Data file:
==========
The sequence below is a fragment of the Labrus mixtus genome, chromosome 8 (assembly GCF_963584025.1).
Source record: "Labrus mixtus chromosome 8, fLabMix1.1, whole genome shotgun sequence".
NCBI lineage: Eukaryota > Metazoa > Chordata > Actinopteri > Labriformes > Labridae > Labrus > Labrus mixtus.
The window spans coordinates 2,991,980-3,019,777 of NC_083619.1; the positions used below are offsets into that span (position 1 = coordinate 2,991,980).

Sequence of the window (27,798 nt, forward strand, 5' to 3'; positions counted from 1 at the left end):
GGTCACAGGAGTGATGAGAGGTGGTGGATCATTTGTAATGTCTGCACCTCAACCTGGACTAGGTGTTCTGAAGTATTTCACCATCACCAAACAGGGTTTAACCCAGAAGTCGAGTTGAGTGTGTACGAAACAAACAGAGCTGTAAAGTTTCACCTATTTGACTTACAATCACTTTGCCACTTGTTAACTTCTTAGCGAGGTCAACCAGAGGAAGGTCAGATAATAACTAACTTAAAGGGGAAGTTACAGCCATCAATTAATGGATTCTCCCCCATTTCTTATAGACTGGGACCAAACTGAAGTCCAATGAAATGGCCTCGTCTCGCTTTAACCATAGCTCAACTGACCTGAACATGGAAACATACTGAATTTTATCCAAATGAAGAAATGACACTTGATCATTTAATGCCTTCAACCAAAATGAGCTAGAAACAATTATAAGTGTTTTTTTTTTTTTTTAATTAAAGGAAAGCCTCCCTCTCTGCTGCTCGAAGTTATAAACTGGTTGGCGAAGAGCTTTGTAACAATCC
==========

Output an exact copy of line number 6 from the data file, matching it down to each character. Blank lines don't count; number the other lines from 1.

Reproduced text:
GGTCACAGGAGTGATGAGAGGTGGTGGATCATTTGTAATGTCTGCACCTCAACCTGGACTAGGTGTTCTGAAGTATTTCACCATCACCAAACAGGGTTTAACCCAGAAGTCGAGTTGAGTGTGTACGAAACAAACAGAGCTGTAAAGTTTCACCTATTTGACTTACAATCACTTTGCCACTTGTTAACTTCTTAGCGAGGTCAACCAGAGGAAGGTCAGATAATAACTAACTTAAAGGGGAAGTTACAGCCATCAATTAATGGATTCTCCCCCATTTCTTATAGACTGGGACCAAACTGAAGTCCAATGAAATGGCCTCGTCTCGCTTTAACCATAGCTCAACTGACCTGAACATGGAAACATACTGAATTTTATCCAAATGAAGAAATGACACTTGATCATTTAATGCCTTCAACCAAAATGAGCTAGAAACAATTATAAGTGTTTTTTTTTTTTTTTAATTAAAGGAAAGCCTCCCTCTCTGCTGCTCGAAGTTATAAACTGGTTGGCGAAGAGCTTTGTAACAATCC